Millions of people from all across the nation voted for the candidate that they believed would be the best choice as the next President of the United States earlier this week. If you voted, and your candidate for President wasn't elected, then you are probably experiencing a number of emotions: You might be feeling sad, disappointed, confused, hopeless, numb … but for some people, the feeling that may likely stand out head and shoulders above the rest, is the feeling of anger.
by Mark Miller, for GalTime.com There aren’t many outstanding “inter-political” couples we can look up to. Up until last year we could cite Republican Arnold Schwarzenegger and Democrat Maria Shriver as peaceful partners, but they’ve since said “hasta la vista, baby.” Arnold’s back making movies and Maria’s no doubt back dating human-sized men.
What The Candidates' Names Reveal About Their Characters [VIDEO]
During the last election, my neighbors Mark and Jennifer were at odds with each other. They had been married for over 25 years and always voted for the same party. This year was different. Mark was voting for McCain, and Jennifer was voting for Obama.
Buried in "How readers scored first presidential debate," today's letters to the editor section of the Denver Post, is one with a slightly different twist. Kelsey Kenfield noted: "What truly frightened me to the core was Mick Romney's unabashed disregard, arrogance and lack of respect shown for the moderator, Jim Lehrer, an equally learned and accomplished person, a man doing nothing to Romney but offering him a forum to express himself. [… His] attitude towards someone he perceived as standing in his way is … more a measure of the man than anything else that happened Wednesday night. This behavior should not be ignored."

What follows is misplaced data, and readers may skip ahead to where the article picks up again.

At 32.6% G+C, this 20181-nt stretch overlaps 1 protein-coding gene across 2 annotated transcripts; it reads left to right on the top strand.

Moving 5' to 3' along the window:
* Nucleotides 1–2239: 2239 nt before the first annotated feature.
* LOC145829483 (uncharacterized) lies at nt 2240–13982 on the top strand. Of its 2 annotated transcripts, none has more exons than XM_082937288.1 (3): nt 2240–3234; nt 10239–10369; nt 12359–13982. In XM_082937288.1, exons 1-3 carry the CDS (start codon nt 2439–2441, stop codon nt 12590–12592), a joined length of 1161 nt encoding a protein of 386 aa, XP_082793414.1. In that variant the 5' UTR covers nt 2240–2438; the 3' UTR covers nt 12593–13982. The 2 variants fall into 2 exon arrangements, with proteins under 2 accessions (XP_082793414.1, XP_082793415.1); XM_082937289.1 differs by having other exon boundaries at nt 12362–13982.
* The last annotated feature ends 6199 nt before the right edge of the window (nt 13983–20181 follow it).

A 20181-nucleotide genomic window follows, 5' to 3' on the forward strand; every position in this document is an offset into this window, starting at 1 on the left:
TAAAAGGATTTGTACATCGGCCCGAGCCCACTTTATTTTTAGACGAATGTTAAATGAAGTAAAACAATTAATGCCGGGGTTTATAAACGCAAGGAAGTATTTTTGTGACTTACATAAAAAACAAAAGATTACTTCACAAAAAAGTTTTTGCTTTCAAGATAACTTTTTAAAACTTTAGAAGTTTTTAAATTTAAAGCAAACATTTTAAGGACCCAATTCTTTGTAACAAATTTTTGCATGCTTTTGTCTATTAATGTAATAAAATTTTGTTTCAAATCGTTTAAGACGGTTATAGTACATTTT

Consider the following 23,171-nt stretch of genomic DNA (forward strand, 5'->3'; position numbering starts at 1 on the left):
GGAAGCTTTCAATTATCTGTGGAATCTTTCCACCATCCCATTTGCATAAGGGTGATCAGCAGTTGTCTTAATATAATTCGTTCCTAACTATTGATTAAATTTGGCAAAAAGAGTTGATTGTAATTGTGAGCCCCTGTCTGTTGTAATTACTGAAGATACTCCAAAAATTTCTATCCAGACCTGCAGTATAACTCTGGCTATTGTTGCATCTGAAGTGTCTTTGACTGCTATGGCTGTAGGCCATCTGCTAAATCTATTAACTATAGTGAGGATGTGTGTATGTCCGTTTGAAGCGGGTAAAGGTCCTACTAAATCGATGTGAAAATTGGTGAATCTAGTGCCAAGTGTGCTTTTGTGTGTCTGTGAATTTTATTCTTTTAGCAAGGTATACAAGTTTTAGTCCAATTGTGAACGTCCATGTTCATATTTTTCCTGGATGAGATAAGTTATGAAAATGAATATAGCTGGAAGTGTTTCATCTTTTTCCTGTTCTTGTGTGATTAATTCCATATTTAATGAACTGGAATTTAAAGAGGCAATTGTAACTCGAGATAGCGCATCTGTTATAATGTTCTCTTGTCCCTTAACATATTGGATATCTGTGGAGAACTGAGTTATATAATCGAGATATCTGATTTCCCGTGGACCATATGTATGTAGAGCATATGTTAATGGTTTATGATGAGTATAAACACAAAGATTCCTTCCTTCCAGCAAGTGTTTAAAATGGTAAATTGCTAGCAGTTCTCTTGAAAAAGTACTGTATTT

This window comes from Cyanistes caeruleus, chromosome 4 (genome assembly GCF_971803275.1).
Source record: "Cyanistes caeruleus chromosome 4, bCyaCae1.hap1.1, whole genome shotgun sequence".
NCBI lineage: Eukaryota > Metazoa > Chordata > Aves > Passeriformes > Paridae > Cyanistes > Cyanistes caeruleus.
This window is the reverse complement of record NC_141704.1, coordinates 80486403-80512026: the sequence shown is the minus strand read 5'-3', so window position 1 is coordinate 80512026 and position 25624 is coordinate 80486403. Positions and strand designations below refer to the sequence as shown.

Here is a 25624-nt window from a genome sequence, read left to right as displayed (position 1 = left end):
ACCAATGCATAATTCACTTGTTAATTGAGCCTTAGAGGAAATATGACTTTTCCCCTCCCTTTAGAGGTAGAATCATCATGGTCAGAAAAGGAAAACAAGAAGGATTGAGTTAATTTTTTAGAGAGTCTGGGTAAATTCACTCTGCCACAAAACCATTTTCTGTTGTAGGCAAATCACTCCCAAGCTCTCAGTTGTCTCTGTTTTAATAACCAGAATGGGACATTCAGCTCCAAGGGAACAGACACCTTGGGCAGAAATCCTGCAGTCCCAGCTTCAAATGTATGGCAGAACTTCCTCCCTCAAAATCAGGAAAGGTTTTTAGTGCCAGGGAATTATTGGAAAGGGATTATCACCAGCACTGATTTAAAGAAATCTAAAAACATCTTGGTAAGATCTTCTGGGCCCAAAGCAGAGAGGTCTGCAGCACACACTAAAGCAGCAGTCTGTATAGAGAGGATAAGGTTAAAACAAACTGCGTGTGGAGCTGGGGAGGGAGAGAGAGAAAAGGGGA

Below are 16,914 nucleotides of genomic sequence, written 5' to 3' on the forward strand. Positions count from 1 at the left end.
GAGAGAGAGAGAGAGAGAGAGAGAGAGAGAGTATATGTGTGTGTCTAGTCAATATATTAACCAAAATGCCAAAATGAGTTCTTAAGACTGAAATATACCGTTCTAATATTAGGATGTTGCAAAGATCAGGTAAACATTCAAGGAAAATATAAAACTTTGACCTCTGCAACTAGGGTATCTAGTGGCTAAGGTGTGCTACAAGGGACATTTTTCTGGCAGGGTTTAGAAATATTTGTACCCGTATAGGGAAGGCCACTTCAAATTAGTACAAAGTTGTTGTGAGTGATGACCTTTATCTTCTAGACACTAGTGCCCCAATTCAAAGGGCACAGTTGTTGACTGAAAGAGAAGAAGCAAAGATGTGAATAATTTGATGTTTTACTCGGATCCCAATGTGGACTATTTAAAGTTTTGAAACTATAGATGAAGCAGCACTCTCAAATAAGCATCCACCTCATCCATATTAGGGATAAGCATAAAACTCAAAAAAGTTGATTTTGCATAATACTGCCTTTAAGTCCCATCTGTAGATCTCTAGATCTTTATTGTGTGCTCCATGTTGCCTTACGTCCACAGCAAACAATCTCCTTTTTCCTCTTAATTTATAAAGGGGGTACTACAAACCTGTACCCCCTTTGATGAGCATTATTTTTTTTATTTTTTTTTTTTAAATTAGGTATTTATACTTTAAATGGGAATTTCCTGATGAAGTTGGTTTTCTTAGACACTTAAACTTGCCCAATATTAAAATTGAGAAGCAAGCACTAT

Today's an important day for President Barack Obama. Not only is today the kick off of the debates, but it's also his 20th wedding anniversary with his wife, Michelle!
When I got home and looked my blind date's online profile again, one word popped out that I previously overlooked: CONSERVATIVE. It hit me like a bullet: I am a staunch liberal Democrat. I started to panic, fearing he could be Paul Ryan disguised as Ben Affleck. Even if I were even lucky enough for him to be interested in me, the political lines were drawn. Could I really date someone who was a conservative?
Let's say you're a staunch republican, and you fall madly in love with a hardcore democrat — can you make your relationship work in spite of your wildly different political views? And how can you deal with the inevitable rising tensions as election day fast approaches? It's certainly not easy to manage, but it's not impossible either. Here are a couple of things you can do.
Have you seen our first lady lately? The White House must be treating her well because she is looking superb. We love our first lady Michelle Obama ... not just because she is the hottest first lady ever, but also because she has her husband's back.
The recent Susan G. Komen/Planned Parenthood debacle was a high-profile example of how women's health can fall prey to politics. Considering this is an election year, we can expect reproductive rights rhetoric to heat up on both sides.
With the Iowa Caucus behind us, the 2012 Republican primaries are well under way. Treading the waters of an election can be strenuous on a new relationship, especially when political views lay on polar opposite ends of the spectrum. But before you yell, "Can't we all just get along?!" know that there are plenty of political ideals that singles do agree on.
In the wake of the Iowa caucuses, many pundits are scratching their heads. Favorites like Rick Perry and Newt Gingrich lost to the relative unknown, Rick Santorum, who tied with Mitt Romney at 24% of the vote. But perhaps, the result is less confusing when you look at it from the angle of love and relationships.